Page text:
Now imagine, the cost of food, housing, a car, etc are all increasing little by little over time while your income stays the same. Your dollar will become weaker, you’ll be able to buy less, and most people won’t even realize it until they’re in too deep. This is why cost of living adjustments are a necessity.
If the term “cost of living adjustment” is new to you, this is not a raise. This is how a company SHOULD slightly increase the wages of ALL its employees to keep their dollar just as strong as the day they were hired. In a perfect world, we would see that coupled with an increase to minimum wage that would also help offset the Thanos like inevitability of inflation, but that’s a totally different movie.
Investing is the financial version of “don’t put all your eggs in one basket”. Having a diverse portfolio or a mutual fund is better than purchasing a single stock. This one is just another basic rule that most people just never get to hear and it’s also something that is really easy to grasp. If one investment doesn’t pan out, you should always have others than can pick up the slack.
Hype is a trap far too many people fall into based on media. You see movies or TV shows where characters talk about that one, miracle stock/company made them a millionaire, but that’s not how this typically works. While it’s true that if your parents invested in Google back in ‘99, you’d have a pretty insane trust fund by now, that’s more of an exception than the rule. Also, you can’t just throw $10 at something and expect to become a billionaire.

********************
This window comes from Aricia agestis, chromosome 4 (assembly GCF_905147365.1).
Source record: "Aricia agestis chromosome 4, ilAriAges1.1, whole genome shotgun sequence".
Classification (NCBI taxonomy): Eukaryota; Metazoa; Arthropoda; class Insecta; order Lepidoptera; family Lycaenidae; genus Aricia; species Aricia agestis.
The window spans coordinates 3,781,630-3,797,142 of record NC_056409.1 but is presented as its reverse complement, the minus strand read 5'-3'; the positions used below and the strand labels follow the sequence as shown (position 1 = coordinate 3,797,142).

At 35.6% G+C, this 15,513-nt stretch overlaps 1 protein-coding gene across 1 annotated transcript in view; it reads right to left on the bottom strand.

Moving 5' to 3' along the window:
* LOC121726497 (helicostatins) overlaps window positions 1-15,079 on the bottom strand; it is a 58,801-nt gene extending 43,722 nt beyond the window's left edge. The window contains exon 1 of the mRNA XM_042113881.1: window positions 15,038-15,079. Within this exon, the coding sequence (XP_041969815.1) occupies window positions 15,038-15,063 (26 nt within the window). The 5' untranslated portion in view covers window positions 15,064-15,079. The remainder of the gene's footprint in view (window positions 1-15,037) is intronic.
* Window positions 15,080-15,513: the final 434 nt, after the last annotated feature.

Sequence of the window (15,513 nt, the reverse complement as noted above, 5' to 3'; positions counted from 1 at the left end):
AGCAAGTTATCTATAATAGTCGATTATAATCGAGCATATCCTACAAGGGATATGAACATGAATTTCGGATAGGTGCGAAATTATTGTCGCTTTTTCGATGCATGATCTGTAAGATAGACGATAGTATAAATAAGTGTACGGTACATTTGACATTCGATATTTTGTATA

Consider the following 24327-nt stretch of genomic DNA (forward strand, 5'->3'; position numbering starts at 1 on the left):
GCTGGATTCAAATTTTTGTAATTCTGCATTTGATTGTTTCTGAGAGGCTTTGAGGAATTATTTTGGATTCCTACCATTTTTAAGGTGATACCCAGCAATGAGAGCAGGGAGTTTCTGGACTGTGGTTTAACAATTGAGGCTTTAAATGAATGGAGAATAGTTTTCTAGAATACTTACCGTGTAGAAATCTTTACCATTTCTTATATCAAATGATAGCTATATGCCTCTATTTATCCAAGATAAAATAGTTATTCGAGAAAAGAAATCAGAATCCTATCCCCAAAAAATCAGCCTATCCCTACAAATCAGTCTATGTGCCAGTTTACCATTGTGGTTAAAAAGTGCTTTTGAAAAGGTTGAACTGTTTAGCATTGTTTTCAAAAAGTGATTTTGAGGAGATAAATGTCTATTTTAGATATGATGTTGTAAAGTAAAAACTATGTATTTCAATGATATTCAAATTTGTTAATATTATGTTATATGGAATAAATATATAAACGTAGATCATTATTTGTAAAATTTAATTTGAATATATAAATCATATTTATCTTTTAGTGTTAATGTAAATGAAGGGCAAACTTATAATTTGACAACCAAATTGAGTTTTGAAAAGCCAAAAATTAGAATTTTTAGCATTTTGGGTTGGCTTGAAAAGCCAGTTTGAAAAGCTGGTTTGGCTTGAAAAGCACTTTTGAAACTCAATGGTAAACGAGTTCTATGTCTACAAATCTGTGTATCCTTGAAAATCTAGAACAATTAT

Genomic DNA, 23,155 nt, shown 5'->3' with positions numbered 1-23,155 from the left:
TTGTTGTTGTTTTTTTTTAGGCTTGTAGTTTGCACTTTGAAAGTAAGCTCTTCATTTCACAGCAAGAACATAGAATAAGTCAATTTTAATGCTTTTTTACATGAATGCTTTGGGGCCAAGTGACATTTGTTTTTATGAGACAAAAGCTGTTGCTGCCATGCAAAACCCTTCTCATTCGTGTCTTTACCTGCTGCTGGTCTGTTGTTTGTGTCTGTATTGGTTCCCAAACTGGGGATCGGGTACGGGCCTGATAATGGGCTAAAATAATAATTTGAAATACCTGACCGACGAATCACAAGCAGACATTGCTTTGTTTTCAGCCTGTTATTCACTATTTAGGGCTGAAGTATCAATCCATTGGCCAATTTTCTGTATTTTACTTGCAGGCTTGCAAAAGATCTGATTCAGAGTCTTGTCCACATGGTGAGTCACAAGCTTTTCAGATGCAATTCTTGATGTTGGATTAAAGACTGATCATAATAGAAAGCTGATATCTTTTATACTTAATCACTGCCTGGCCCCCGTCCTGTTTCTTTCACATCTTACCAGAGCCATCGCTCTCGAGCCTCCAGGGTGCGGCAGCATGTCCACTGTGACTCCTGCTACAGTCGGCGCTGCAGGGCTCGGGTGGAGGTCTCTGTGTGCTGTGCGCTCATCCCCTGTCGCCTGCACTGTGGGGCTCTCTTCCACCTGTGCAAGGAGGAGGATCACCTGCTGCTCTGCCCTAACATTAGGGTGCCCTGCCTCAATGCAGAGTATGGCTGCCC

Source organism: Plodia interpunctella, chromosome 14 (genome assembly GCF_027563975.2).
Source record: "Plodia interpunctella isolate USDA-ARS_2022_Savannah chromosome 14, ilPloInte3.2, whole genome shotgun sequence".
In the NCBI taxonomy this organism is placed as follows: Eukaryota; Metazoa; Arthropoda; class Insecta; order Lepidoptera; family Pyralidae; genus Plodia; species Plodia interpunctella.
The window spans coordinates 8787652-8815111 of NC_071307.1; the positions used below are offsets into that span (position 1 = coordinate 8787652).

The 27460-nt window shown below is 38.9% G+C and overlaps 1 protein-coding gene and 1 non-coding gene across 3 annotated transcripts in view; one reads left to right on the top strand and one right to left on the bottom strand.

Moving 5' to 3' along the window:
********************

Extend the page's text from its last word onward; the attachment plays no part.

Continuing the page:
It takes substantial investments, usually in the thousands or tens of thousands of dollars, to see the type of dividends that most people dream of. Basically, unless you happen to have a large amount of disposable income and happen to know who’s making “the next big thing”, it makes far more sense to invest a little in various places. I mean, if Warren Buffet has a diverse portfolio, who are we to disagree with that strategy?
Knowledge Is Power
As humans, we fear the unknown. It is instinctual and is a survival tool that keeps us from mistakenly putting ourselves in harm. When it comes to your money, however, you literally cannot afford to be ignorant. In order to dispel that fear, you simply have to learn how our economy and money in general work. Take this article as a starting point and grow from here. These three I’s, much like Kurt Angle’s, have been the foundation for understanding finances since your grandparents played jacks down by the soda fountain. We all need to know the rules of the game to play. Let’s get to it and get this bag. You know what they say, scared money don’t make money.
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Writer, rhymer, gamer: the easiest way to define the man known as Kenneth Medford. I’m a simple man who loves to learn and loves to help and I wander the digital world trying to find ways to sate my hunger for both. Basically, I’m Galactus but helpful.
Check out my other work here or reach out to me on LinkedIn.